Well before the competition started, it looked like the online World Cup was going to break live streaming and social media records. Now the data is in it looks like the pre-tournament polls have been proved right. Records for streaming and social media tumbled.
Before the World Cup started YuMe fielded a poll to see whether people intended to use online to watch the tournament. 54% said they would watch complete matches online and 46% said that watching on multiple devices was important to them.
Now the last kick of the ball is over we can look back on the 6 weeks of the tournament and see that, yes indeed, the people that said they’d be watching multiscreen actually did. (See bottom of this post for summary table.)
For online streaming, the peak traffic was not achieved during the final. The semifinal match-up between The Netherlands and Argentina, in which Argentina survived the dreaded penalty shootout, drove 6.87 Tbps. This just beat out the second highest peak, which occurred during the simultaneous games USA versus Germany and Portugal versus Ghana, which drove a combined total of 6.84 Tbps.
It should be noted that all the games achieving significant peaks, with exception of the final, occurred during the normal working day. This appears to have been critical. Many people were clearly watching on a computer, or connected device in the office. This also shows that when consumers are at home they still gravitate toward the biggest screen available to them, the television.
This is borne out by data from ESPN. The company said that the USA v Germany game drew a peak of 1.7M concurrent viewers, beating out the previous record set during the last Super Bowl of 1.1M concurrent users. However, the final beat that total, just, with 1.8 million live unique viewers.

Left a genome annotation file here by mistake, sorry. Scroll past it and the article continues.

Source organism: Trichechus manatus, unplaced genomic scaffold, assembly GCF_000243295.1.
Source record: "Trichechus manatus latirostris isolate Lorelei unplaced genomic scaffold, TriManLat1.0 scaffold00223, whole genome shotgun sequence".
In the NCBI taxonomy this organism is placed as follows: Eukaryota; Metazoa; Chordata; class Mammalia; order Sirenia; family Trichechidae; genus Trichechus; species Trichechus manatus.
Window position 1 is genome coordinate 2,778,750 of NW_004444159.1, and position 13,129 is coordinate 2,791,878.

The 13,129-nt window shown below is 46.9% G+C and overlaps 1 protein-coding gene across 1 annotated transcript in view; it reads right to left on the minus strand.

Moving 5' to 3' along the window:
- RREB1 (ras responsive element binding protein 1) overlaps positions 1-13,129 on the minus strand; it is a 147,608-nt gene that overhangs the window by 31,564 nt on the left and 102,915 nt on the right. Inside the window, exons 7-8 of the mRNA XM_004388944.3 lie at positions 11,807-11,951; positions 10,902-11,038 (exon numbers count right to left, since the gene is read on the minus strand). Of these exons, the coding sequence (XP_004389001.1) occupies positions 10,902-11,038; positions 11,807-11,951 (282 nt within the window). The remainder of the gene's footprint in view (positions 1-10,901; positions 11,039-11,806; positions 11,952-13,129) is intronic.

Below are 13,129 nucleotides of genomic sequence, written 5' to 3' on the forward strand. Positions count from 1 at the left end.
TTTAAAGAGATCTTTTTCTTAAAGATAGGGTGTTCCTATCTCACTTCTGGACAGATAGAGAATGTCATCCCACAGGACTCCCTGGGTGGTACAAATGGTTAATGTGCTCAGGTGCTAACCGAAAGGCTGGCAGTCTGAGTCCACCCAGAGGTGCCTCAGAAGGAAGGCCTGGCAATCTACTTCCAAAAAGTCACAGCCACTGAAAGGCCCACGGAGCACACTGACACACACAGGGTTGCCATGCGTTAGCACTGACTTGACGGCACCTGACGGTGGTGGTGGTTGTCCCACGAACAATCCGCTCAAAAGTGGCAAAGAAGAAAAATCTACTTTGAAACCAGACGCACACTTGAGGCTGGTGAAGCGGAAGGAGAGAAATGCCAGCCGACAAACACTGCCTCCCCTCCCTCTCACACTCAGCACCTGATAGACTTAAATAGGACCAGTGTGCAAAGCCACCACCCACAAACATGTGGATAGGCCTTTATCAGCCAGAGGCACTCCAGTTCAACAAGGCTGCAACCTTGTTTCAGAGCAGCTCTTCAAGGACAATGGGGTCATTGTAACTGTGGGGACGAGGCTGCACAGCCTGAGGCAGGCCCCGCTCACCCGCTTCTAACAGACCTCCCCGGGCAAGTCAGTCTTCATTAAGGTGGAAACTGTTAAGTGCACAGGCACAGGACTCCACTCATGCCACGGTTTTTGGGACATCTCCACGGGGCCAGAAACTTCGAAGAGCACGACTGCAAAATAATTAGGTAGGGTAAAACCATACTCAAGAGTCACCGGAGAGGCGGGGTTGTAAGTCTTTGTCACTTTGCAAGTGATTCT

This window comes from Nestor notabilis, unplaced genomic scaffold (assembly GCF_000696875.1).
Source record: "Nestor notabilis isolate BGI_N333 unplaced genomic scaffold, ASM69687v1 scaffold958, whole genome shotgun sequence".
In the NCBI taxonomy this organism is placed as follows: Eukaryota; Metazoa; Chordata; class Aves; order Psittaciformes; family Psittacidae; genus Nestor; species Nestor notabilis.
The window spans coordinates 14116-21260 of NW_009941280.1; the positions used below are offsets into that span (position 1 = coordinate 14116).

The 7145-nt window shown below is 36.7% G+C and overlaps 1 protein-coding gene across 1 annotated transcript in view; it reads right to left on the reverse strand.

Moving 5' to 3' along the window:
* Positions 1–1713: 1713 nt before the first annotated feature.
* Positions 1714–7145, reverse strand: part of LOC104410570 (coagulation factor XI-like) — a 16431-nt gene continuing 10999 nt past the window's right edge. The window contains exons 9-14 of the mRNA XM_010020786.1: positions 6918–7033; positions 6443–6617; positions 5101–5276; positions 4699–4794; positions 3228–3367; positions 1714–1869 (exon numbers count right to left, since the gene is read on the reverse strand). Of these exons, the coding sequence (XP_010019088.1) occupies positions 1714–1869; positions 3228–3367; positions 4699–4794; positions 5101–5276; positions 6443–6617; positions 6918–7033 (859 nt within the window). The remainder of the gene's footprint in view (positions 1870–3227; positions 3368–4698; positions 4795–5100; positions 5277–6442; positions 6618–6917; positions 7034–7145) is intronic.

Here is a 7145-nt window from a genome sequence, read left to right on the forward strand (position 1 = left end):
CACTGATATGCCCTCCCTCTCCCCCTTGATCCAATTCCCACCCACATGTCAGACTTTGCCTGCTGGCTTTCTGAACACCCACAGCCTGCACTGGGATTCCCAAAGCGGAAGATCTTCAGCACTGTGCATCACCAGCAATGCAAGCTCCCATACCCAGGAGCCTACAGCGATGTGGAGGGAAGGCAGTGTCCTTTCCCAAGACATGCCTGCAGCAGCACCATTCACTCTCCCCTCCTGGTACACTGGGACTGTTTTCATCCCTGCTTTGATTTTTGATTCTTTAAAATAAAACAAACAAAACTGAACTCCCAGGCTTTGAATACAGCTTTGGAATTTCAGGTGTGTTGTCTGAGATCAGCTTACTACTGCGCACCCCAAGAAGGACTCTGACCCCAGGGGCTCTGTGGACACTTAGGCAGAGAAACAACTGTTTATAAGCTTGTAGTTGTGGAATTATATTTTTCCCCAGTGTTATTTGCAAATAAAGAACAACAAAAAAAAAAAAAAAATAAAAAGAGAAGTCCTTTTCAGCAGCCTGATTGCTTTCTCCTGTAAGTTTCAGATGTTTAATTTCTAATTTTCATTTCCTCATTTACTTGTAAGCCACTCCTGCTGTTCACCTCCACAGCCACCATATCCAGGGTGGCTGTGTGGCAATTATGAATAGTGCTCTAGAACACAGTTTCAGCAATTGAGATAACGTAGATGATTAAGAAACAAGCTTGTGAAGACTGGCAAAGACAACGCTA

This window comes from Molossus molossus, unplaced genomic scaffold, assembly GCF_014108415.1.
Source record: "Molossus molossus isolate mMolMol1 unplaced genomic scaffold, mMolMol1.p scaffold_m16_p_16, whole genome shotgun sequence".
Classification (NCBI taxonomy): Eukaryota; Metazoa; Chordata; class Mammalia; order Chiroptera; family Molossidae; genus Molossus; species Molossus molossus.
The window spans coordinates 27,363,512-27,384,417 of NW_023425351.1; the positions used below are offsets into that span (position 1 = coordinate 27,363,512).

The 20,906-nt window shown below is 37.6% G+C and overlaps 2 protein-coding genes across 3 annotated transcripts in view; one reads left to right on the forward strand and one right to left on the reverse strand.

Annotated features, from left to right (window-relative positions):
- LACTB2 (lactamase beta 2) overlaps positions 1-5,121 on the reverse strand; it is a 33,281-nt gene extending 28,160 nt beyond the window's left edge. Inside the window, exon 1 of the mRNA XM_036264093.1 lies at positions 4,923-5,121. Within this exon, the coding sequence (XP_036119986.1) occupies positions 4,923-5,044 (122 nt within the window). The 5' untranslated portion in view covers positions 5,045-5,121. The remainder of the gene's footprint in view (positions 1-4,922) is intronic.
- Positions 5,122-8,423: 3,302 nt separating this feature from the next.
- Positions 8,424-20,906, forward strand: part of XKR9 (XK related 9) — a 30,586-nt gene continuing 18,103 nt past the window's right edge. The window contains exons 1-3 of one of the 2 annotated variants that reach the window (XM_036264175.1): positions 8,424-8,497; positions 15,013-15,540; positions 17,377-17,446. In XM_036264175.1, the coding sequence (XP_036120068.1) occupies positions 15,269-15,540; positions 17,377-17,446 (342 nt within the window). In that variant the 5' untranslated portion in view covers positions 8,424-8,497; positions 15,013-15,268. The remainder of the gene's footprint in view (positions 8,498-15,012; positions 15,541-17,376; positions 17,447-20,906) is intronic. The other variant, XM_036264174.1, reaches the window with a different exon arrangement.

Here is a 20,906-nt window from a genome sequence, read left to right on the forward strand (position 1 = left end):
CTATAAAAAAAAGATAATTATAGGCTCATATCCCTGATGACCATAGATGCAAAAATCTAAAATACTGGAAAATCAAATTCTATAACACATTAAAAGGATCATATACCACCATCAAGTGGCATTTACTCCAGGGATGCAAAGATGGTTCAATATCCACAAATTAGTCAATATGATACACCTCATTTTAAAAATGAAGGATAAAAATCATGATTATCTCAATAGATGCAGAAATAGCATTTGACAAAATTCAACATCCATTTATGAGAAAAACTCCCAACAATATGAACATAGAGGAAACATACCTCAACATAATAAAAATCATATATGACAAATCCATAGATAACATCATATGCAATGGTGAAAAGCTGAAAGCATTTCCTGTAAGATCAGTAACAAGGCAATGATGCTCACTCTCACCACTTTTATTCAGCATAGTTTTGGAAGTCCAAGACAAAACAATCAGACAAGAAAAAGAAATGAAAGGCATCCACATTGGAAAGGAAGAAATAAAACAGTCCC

Adobe helps fill out the picture of the games, providing data on device usage. The company analyzed 2.7 billion World Cup rebroadcast online video starts and found that 16% of video starts were initiated from mobile and 7% from tablets.
Social media also set records. I reported that the Brazil versus Germany semifinal matched generated 35.4 million tweets during the game, a new record for a sporting event. It also generated a peak tweet rate of 580,166 tweets per minutes when Germany scored their fifth goal. Facebook also was very busy during that game. 66 million people engaged in more than 200 million interactions about the game.
However, the final far exceeded these peaks. Facebook reports that 88 million people had 280 million social interactions related to the game, breaking the record for any single sporting event. Twitter also set a record with a peak tweets per minute of 618,725 at the final whistle. However, total tweets came in slightly lower than that Brazil versus Germany game, at 32.1 million.
TV watching still far outstrips online viewing. 17.3 million people watched the final on ABC and 9.2 million on Univision for a total of 26.5 million live TV viewers. Univision has yet to release online viewing numbers for the final.
Why it matters
Polls in advance of the tournament suggested many people would be using the Internet to keep pace with the 2014 World Cup.
Now the games are over, data from various sources is showing that consumers followed through with their intentions.
Records were repeatedly broken for online streaming and social media usage as the tournament progressed.
|Live Unique Viewers||1.8M||Watch ABC||During Germany/Argentina final|
|Peak bandwidth||6.87 Tbps||Akamai||During Netherlands/Argentina penalty shootout|
|In-game tweets||35.4M||During Brazil/Germany semifinal|
|Peak tweet rate||618,725||At final whistle of Germany/Argentina final|
|Facebook in-game users||88M||During Germany/Argentina final|
|Facebook interactions||280M||During Germany/Argentina final|
|US TV viewers||17.3M||ABC||During Germany/Argentina final|
|Total US TV Viewers||26.5M||ABC+Univision||During Germany/Argentina final|